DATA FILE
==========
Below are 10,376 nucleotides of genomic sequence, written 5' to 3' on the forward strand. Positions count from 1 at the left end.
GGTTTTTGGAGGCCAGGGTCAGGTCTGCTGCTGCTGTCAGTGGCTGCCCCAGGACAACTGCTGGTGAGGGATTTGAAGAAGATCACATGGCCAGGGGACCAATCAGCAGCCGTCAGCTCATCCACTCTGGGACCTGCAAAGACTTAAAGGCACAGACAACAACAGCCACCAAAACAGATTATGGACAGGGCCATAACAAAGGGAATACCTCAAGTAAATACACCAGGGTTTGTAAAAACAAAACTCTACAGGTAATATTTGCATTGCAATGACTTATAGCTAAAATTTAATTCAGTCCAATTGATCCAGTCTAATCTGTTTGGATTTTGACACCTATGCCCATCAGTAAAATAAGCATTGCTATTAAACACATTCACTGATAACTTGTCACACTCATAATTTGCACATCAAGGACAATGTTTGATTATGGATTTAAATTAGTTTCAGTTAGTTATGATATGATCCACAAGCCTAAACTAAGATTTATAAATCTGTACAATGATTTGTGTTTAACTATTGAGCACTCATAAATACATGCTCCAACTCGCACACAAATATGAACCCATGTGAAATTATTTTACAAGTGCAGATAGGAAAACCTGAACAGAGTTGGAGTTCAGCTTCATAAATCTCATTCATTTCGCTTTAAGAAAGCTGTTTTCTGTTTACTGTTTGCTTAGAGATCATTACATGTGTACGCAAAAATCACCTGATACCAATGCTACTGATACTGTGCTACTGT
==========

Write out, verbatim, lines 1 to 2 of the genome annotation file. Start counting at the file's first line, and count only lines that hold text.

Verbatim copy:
Below are 10,376 nucleotides of genomic sequence, written 5' to 3' on the forward strand. Positions count from 1 at the left end.
GGTTTTTGGAGGCCAGGGTCAGGTCTGCTGCTGCTGTCAGTGGCTGCCCCAGGACAACTGCTGGTGAGGGATTTGAAGAAGATCACATGGCCAGGGGACCAATCAGCAGCCGTCAGCTCATCCACTCTGGGACCTGCAAAGACTTAAAGGCACAGACAACAACAGCCACCAAAACAGATTATGGACAGGGCCATAACAAAGGGAATACCTCAAGTAAATACACCAGGGTTTGTAAAAACAAAACTCTACAGGTAATATTTGCATTGCAATGACTTATAGCTAAAATTTAATTCAGTCCAATTGATCCAGTCTAATCTGTTTGGATTTTGACACCTATGCCCATCAGTAAAATAAGCATTGCTATTAAACACATTCACTGATAACTTGTCACACTCATAATTTGCACATCAAGGACAATGTTTGATTATGGATTTAAATTAGTTTCAGTTAGTTATGATATGATCCACAAGCCTAAACTAAGATTTATAAATCTGTACAATGATTTGTGTTTAACTATTGAGCACTCATAAATACATGCTCCAACTCGCACACAAATATGAACCCATGTGAAATTATTTTACAAGTGCAGATAGGAAAACCTGAACAGAGTTGGAGTTCAGCTTCATAAATCTCATTCATTTCGCTTTAAGAAAGCTGTTTTCTGTTTACTGTTTGCTTAGAGATCATTACATGTGTACGCAAAAATCACCTGATACCAATGCTACTGATACTGTGCTACTGT